March 28, 2023 | By: Erin E. Trish and Karen Van Nuys
Eliminating insurance for generics might make patients nervous at first, but the payoff would be stable and affordable prices.
Eli Lilly Is Cutting Insulin Prices and Capping Copays at $35 – 5 Questions Answered
March 3, 2023 | By: Dana Goldman and Karen Van Nuys
Insulin prices are the result of a complex set of negotiations between manufacturers and pharmacy benefit managers, which act on behalf of insurers. The three largest – CVS Caremark, Express Scripts and Optum Rx – handle about 80% of all prescriptions.
The Cantwell-Grassley PBM Bill Is Much Needed But More Can Be Done
July 12, 2022 | By: Neeraj Sood and Karen Van Nuys
Senators Maria Cantwell and Chuck Grassley introduced legislation that would curtail pharmacy benefit manager practices that are driving up drug prices. Schaeffer Center experts Neeraj Sood and Karen Van Nuysh write in a new Health Affairs Forefront article that the proposed reforms are a helpful start, but could go further in addressing the lack of competition in the U.S. market where the top three PBMs control 80%.
PBMs Are Inflating the Cost of Generic Drugs. They Must Be Reined In
July 5, 2022 | By: Erin Trish, Karen Van Nuys, and Robert Popovian | STAT First Opinion
Anti-competitive practices and a lack of transparency in the generic drug market allow pharmacy benefit managers to profit off patients and payers.
Comments to the Federal Trade Commission on Pharmacy Benefit Managers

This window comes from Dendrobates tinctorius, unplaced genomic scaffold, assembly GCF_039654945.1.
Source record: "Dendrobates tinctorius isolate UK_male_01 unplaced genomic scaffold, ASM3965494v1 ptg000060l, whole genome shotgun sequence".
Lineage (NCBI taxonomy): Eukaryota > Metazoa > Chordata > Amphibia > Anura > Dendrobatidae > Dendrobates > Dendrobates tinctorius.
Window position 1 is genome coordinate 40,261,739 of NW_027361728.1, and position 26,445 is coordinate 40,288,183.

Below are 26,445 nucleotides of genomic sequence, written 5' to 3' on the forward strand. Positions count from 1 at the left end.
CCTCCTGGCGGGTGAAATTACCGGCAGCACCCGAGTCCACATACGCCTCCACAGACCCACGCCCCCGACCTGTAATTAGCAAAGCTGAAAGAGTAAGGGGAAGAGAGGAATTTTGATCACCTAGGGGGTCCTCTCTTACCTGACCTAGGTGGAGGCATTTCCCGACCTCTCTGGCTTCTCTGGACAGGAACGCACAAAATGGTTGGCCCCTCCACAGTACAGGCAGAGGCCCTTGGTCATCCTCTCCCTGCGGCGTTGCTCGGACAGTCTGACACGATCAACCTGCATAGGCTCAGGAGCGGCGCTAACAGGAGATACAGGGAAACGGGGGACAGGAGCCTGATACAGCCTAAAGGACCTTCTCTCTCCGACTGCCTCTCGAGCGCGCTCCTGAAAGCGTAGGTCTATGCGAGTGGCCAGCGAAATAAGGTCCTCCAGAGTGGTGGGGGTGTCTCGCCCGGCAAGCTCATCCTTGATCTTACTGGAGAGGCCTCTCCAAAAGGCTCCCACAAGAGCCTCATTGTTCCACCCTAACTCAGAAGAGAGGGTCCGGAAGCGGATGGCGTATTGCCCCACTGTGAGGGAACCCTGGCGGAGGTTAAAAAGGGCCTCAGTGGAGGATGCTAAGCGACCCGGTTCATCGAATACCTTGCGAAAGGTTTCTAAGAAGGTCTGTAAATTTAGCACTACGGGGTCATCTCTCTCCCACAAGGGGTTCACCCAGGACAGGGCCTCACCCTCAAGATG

May 25, 2022 | By: Geoffrey Joyce, Darius Lakdawalla, Karen Mulligan, Neeraj Sood, Erin Trish, and Karen Van Nuys
An FTC investigation of anticompetitive and harmful PBM business practices could help spur a more efficient and equitable pharmaceutical distribution system by: (1) increasing access to lifesaving medications for patients who need them, and (2) sharing economic surplus in a way that ensures both near-term affordability and ongoing healthcare innovation.
Who Is Really Driving Up Insulin Costs?
April 18, 2022 | By: Karen Van Nuys, Erin Trish and Neeraj Sood | MedPage Today
In the long term, capping insulin payments at $35 a month is just shuffling the deck rather than changing the game of insulin costs.
Middlemen, Not Drug Companies, Are Pushing Up Insulin Prices, and Congress Doesn’t Have the Right Plan to Fight Back
November 19, 2021 | By: Karen Van Nuys and Neeraj Sood | MarketWatch
Congress should take advantage of the current political climate and start reining in the intermediaries in the drug distribution system.
Insurer Formularies Complicate the Adoption of Biosimilar Cancer Therapies
April 8, 2021 | By: Alice Chen, Priya Bhanot, Rocio Ribero, Rita Shane and Karen Van Nuys | Health Affairs Blog
Insurer preferences for biologic and biosimilar drugs add cost and complicate the work of hospital pharmacists and physicians.
Sharing Drug Rebates With Medicare Part D Patients: Why And How
September 15, 2020 | By Steven M. Lieberman, Paul Ginsburg and Erin Trish | Health Affairs –
The percentage of total Medicare Part D drug spending offset by rebates on branded drugs increased from 11% in 2010 to 25% in 2018.
Who Pays in Medicare Part D? Giving Plans More Skin in the Game
November 20, 2019 | By: Erin Trish, Paul Ginsburg, Geoffrey Joyce and Dana Goldman | The New England Journal of Medicine